The CFMEU claims Vale faces a $63 million bill over its plan to close the Integra coal mine complex in the Hunter Valley, fuelling rumours the mines have been sold.
Workers at Glennies Creek have been asked to stay at home on full pay, while the first round of redundancies at the Camberwell site are expected to begin in July.
Around 500 workers are set to lose their jobs when both sites go into care and maintenance modes.
The CFMEU’s Peter Jordan said the closure of the mines will prove costly for Vale as it will be forced to pay millions in cancelled contracts at the site as well as for port and rail contracts, The Singleton Argus reported.
“They informed us they will be cancelling a contract to cut coal and paying the $33 million dollar penalty that goes with this cancellation,” Jordan said.
“In addition they have not been relieved of their ‘take or pay’ obligations.”
Jordan said this port and rail access amounts to a further $30 million dollars a year.
“The fact the company appears to be throwing away around $60 million dollars is concerning and adds credibility to the rumour that the mine has been sold.
“We are hearing reports that the open cut mine has been sold to a Chinese company, the Shenhua Group who are involved in the Watermark project near Gunnedah and the closure is just about changing the workforce arrangements.”
However Jordan concedes that Vale has strongly denied a sale of the operation has occurred.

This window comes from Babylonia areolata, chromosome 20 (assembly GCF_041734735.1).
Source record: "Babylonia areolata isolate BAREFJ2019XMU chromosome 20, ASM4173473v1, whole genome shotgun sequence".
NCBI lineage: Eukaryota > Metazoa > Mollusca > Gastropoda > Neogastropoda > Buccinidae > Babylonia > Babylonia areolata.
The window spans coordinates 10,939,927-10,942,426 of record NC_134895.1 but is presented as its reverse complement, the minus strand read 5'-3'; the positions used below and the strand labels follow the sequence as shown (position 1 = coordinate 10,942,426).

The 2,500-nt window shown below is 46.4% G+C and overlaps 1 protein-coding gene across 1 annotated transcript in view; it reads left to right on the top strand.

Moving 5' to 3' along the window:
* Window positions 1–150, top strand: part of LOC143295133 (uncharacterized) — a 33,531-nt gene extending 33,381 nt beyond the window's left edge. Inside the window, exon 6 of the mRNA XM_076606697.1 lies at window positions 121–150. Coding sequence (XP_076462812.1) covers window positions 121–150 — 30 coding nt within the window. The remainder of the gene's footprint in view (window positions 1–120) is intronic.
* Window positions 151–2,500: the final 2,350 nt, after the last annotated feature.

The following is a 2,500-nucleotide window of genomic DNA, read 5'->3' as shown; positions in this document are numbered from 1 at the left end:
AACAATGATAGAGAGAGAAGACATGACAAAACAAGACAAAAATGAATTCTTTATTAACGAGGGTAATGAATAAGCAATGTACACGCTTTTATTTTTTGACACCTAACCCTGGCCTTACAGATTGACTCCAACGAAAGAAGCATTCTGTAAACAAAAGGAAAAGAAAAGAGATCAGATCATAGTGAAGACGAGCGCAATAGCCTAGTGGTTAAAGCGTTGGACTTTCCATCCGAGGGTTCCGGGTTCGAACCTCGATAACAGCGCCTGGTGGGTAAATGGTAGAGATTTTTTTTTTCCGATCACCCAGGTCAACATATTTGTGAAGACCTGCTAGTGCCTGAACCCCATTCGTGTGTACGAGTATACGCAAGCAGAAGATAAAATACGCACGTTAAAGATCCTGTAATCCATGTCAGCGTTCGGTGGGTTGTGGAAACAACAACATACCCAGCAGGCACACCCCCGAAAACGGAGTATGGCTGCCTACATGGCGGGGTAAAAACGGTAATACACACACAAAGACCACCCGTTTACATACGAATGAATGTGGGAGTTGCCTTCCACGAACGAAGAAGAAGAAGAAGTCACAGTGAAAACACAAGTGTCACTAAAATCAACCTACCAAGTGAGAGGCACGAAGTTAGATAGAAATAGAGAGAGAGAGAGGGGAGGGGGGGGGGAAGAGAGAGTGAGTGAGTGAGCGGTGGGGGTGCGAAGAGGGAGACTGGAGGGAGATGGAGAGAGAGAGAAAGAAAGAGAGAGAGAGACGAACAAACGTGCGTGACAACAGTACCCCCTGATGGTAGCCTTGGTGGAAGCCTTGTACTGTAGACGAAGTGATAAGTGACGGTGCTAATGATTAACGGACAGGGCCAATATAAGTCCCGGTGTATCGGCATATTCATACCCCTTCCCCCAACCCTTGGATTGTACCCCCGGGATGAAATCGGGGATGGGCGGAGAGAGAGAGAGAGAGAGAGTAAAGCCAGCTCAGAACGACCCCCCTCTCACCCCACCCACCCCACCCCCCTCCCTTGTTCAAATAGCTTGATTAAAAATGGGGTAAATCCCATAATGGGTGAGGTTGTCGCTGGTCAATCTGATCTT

In a meeting on Friday, open cut employees were given details on staged redundancy schedules which are set to kick off in July and be finalised by August when the mine is expected to close.
Vale’s plans for the underground site have not yet been revealed.
Jordan speculated the site could close by June 28 when contract work to remove the longwall and other equipment is completed.
The union will meet with Vale again on Thursday and said it wants reassurances that if the mines reopen in the foreseeable future, the current workforce is given priority.
“There are a number of allegations and rumours going around at the moment, so we will be questioning the intentions of the company,” Jordan said.
“The replacement of a local permanent workforce with contract labour is a big concern.”
Coal prices have dropped more than 30 per cent over the past two years, forcing many companies to reassess their operations.
Multi-national miner Glencore announced production will be suspended at its Hunter Valley coal mine Ravensworth mine from September.
Also in NSW, Illawarra’s mining industry has seen a spate of job losses with 200 stripped out of the region’s coal industry in just 24 hours last week.